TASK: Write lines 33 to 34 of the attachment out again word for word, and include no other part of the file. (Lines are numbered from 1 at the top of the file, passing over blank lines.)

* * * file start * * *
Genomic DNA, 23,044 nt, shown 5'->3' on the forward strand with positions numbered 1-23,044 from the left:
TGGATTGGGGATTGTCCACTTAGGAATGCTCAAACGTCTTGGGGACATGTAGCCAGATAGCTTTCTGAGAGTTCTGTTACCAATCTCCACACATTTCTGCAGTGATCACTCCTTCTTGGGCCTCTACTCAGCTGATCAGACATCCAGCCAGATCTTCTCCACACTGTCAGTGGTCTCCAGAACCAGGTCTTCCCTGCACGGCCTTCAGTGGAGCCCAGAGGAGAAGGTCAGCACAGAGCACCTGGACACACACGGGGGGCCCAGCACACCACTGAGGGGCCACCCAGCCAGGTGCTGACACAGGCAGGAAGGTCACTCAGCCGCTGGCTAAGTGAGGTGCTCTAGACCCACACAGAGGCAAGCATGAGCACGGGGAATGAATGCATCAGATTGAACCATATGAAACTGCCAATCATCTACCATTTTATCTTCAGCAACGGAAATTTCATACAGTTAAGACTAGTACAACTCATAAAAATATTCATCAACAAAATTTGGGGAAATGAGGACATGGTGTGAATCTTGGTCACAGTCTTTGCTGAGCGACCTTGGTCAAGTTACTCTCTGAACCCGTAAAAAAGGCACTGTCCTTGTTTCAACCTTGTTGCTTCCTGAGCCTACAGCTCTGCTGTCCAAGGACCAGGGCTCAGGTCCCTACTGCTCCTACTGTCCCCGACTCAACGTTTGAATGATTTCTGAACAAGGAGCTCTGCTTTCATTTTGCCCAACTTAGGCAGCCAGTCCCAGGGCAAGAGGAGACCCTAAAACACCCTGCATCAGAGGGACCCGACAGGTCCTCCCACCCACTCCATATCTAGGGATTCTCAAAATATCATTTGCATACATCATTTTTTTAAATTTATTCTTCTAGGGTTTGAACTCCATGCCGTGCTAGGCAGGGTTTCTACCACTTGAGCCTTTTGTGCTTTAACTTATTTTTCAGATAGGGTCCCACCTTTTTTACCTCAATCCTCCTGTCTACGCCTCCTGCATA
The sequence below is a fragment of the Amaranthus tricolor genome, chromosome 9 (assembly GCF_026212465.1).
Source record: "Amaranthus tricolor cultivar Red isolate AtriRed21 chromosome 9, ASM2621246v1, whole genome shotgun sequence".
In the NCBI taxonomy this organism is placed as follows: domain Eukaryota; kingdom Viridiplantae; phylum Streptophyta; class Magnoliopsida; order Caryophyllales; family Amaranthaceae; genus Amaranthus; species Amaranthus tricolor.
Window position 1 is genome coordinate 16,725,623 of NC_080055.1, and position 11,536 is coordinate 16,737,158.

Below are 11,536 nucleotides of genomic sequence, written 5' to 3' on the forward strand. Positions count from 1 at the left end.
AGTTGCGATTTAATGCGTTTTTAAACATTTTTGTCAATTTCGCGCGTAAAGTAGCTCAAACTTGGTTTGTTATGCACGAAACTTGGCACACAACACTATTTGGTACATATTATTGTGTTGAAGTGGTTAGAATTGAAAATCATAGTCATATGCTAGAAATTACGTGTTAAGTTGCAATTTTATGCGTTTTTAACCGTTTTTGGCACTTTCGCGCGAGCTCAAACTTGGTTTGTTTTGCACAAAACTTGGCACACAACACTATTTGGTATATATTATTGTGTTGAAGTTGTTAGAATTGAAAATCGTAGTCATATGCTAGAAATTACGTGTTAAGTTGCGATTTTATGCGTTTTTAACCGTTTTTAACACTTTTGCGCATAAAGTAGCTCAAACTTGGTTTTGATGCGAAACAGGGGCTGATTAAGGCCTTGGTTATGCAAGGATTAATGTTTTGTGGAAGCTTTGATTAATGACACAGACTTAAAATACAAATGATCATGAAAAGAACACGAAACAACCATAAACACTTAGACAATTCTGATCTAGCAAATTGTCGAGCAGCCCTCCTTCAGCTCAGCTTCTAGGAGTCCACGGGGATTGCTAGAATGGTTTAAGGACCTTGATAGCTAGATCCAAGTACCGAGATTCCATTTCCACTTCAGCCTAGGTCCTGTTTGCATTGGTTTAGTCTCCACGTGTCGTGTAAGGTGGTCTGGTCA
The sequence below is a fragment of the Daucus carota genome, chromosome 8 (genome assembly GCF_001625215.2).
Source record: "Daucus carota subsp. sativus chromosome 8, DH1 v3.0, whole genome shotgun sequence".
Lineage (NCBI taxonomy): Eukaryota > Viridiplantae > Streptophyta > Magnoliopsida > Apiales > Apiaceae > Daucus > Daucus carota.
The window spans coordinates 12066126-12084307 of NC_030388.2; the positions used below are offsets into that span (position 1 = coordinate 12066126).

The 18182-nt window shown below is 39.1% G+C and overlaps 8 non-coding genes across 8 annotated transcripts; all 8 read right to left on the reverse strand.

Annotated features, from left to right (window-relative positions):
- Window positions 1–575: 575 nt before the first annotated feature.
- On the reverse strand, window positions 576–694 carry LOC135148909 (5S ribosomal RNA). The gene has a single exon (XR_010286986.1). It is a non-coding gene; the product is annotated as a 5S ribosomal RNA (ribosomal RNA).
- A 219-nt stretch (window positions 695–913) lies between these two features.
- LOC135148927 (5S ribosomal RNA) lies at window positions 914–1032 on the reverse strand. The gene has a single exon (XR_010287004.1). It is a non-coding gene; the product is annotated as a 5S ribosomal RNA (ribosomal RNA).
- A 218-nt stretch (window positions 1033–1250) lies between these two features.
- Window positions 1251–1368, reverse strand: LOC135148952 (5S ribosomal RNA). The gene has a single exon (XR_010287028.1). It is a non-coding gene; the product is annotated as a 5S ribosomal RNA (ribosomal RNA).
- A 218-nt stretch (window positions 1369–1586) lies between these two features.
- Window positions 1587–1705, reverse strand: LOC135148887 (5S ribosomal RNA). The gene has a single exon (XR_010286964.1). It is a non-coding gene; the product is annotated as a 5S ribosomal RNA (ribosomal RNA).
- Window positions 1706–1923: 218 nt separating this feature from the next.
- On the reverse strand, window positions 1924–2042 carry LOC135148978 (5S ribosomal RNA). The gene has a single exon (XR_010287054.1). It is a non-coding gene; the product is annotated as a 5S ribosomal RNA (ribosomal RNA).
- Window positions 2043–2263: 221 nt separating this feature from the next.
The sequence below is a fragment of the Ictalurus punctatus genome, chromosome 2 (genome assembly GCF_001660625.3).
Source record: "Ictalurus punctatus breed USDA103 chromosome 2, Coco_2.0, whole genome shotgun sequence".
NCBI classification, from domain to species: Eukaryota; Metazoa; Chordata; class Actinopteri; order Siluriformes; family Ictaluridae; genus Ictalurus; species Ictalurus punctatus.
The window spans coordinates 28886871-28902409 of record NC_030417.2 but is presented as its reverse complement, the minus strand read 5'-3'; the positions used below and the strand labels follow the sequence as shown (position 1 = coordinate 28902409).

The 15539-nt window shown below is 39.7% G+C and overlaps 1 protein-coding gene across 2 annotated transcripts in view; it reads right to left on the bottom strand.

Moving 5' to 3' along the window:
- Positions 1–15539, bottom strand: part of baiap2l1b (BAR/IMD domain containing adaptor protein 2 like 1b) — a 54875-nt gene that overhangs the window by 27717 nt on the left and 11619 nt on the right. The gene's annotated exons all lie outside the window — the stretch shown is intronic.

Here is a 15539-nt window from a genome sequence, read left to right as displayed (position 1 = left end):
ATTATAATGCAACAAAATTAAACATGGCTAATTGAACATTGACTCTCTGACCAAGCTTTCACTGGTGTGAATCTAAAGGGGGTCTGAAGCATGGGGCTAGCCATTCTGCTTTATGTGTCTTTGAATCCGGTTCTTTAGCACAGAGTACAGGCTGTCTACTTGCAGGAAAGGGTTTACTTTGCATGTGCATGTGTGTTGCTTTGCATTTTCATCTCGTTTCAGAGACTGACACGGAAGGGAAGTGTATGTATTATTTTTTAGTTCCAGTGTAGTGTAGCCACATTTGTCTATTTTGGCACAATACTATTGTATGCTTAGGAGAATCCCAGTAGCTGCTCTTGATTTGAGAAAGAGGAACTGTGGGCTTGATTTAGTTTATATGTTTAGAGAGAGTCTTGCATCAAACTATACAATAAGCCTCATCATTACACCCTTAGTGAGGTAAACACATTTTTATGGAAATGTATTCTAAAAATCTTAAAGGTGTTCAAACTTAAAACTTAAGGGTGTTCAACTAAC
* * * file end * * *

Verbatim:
Here is a 15539-nt window from a genome sequence, read left to right as displayed (position 1 = left end):
ATTATAATGCAACAAAATTAAACATGGCTAATTGAACATTGACTCTCTGACCAAGCTTTCACTGGTGTGAATCTAAAGGGGGTCTGAAGCATGGGGCTAGCCATTCTGCTTTATGTGTCTTTGAATCCGGTTCTTTAGCACAGAGTACAGGCTGTCTACTTGCAGGAAAGGGTTTACTTTGCATGTGCATGTGTGTTGCTTTGCATTTTCATCTCGTTTCAGAGACTGACACGGAAGGGAAGTGTATGTATTATTTTTTAGTTCCAGTGTAGTGTAGCCACATTTGTCTATTTTGGCACAATACTATTGTATGCTTAGGAGAATCCCAGTAGCTGCTCTTGATTTGAGAAAGAGGAACTGTGGGCTTGATTTAGTTTATATGTTTAGAGAGAGTCTTGCATCAAACTATACAATAAGCCTCATCATTACACCCTTAGTGAGGTAAACACATTTTTATGGAAATGTATTCTAAAAATCTTAAAGGTGTTCAAACTTAAAACTTAAGGGTGTTCAACTAAC